What drives decisions by autonomous vehicles in dire situations?
Despite dramatic reductions in accident-related fatalities, injuries and damages, as well as significant improvements in transportation efficiency and safety, consumers aren’t as excited about the promise of autonomous vehicles as the auto industry is. Research shows that people are nervous about life-and-death driving decisions being made by algorithms rather than by humans. Who determines the ethics of the algorithms?
Bill Ford Jr., executive chairman of Ford Motor Co., said recently that these ethics must be derived from “deep and meaningful conversations” among the public, the auto industry, the government, universities and ethicists.
Azim Shariff, Assistant Professor of Psychology & Social Behavior at the University of California, Irvine, and his colleagues – Iyad Rahwan, Associate Professor of Media Arts & Sciences at the MIT Media Lab in Cambridge, Mass., and Jean-Francois Bonnefon, a Research Director at the Toulouse School of Economics in France – have created an online survey platform called the Moral Machine to help promote that discussion.
Launched in May, it has already drawn more than 2.5 million participants from over 160 countries.
Charis Kubrin, Professor of Criminology, Law and Society, is quoted in El Paso Times as to why a majority of Texas border counties are reporting significantly more warnings and citations from DPS officials than non-border counties.
Charis Kubrin, Professor of Criminology, Law and Society, is quoted in Daily Bulletin for identifying inaccuracies with politicians' statements over state laws placing "dangerous criminals back on our streets."
Peter Ditto, Professor of Psychology and Social Behavior, is quoted in Mashable over why people remain hopeful of the possibility of the Electoral College voting against Donald Trump, despite evidence proving otherwise.
Elliott Currie, Professor of Criminology, Law and Society, is quoted in The Desert Sun regarding the effects of Prop 47 on ex-inmates, and how many require additional help beyond being released from prisons and jails.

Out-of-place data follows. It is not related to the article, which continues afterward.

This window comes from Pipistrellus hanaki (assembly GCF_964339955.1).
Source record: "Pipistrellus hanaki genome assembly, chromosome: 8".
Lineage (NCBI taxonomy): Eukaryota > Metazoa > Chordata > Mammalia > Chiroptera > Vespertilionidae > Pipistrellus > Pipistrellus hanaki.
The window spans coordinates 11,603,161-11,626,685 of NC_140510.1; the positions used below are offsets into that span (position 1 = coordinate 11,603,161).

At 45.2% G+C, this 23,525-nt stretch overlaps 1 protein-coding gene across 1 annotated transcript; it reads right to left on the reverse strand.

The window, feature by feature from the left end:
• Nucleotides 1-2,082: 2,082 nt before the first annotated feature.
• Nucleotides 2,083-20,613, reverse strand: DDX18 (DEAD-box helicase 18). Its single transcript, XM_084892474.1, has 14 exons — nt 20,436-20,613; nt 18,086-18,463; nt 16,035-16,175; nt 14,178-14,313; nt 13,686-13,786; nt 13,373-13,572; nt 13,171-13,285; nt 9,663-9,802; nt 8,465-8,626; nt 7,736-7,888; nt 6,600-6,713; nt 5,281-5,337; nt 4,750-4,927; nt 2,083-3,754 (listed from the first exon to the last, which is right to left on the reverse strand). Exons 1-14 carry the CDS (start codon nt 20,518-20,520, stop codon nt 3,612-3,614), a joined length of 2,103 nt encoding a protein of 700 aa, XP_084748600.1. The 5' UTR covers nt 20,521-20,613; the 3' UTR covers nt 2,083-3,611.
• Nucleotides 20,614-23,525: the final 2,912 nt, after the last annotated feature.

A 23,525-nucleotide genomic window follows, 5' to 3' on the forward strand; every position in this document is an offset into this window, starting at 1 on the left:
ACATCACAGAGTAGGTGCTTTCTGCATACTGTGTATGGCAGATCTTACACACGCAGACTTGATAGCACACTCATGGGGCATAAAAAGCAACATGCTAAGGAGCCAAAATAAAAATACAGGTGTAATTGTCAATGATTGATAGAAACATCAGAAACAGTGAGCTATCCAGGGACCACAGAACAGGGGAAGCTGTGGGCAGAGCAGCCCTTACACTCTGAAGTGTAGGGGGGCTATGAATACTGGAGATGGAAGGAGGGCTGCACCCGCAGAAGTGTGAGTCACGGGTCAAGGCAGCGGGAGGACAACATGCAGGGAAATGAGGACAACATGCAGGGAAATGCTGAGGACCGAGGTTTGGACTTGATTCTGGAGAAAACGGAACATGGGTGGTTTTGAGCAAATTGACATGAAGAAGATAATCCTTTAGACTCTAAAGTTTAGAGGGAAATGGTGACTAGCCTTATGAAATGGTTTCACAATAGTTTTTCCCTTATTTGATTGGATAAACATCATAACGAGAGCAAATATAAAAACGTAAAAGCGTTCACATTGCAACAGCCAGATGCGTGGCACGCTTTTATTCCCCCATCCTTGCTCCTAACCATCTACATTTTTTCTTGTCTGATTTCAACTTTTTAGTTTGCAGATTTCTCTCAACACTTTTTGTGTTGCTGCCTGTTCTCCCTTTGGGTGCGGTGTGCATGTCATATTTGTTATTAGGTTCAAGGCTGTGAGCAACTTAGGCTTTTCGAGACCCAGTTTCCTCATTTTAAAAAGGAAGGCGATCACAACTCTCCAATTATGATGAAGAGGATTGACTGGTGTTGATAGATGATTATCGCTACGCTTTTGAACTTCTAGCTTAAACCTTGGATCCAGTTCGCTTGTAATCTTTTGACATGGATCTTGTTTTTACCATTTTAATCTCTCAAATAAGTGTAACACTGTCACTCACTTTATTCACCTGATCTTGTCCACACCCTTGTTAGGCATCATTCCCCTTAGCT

Elizabeth Loftus, Distinguished Professor of Psychology and Social Behavior and Criminology, Law and Society is quoted in Broadly for her research on false memories. She gives insight as to how innocent women fall victim to confessing to crimes they are not guilty of.
Elliott Currie, Professor of Criminology, Law and Society, is quoted in The Desert Sun for his research on drug policy. He states that prison is not an adequate punishment for addicts as little progress is made for rehabilitation while being confined.
Eloy Ortiz Oakley ’96, MBA ’99 is Social Ecology's Distinguished Alumnus for 2017 and will be honored at the 47th annual Lauds and Laurels ceremony. Mr. Oakley is the Chancellor for California Community Colleges, the first Latino to do so. He has been president of Long Beach City College since 2007, the only University of California regent to have headed a community college, and in December took the helm as Chancellor of the state’s 113-school community college system – comprising more than 2.1 million students.
The Lauds and Laurels award ceremony will be held on March 30, 2017.
Charis Kubrin, Professor of Criminology, Law and Society is interviewed in the Zócalo green room, prior to being a part of the Zócalo/The California Wellness Foundation event, "How Do You Fix a 'Bad' Neighborhood?" She elaborates as to what contributes to her interest in immigration, in addition to her surprising connection to a classic '80s movie.